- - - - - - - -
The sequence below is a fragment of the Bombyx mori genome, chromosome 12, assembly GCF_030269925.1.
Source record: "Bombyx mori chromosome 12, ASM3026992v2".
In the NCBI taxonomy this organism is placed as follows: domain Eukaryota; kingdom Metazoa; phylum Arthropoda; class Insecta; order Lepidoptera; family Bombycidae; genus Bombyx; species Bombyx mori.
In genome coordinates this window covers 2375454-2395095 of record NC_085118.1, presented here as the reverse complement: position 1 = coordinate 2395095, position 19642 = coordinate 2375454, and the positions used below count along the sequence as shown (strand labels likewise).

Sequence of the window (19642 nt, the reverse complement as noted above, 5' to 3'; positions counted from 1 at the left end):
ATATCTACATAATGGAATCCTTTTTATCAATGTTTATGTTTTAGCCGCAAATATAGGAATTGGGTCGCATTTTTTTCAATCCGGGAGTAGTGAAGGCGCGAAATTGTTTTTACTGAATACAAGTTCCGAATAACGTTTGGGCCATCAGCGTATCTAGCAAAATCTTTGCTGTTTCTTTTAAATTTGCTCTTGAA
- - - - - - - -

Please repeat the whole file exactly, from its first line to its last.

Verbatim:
The sequence below is a fragment of the Bombyx mori genome, chromosome 12, assembly GCF_030269925.1.
Source record: "Bombyx mori chromosome 12, ASM3026992v2".
In the NCBI taxonomy this organism is placed as follows: domain Eukaryota; kingdom Metazoa; phylum Arthropoda; class Insecta; order Lepidoptera; family Bombycidae; genus Bombyx; species Bombyx mori.
In genome coordinates this window covers 2375454-2395095 of record NC_085118.1, presented here as the reverse complement: position 1 = coordinate 2395095, position 19642 = coordinate 2375454, and the positions used below count along the sequence as shown (strand labels likewise).

Sequence of the window (19642 nt, the reverse complement as noted above, 5' to 3'; positions counted from 1 at the left end):
ATATCTACATAATGGAATCCTTTTTATCAATGTTTATGTTTTAGCCGCAAATATAGGAATTGGGTCGCATTTTTTTCAATCCGGGAGTAGTGAAGGCGCGAAATTGTTTTTACTGAATACAAGTTCCGAATAACGTTTGGGCCATCAGCGTATCTAGCAAAATCTTTGCTGTTTCTTTTAAATTTGCTCTTGAA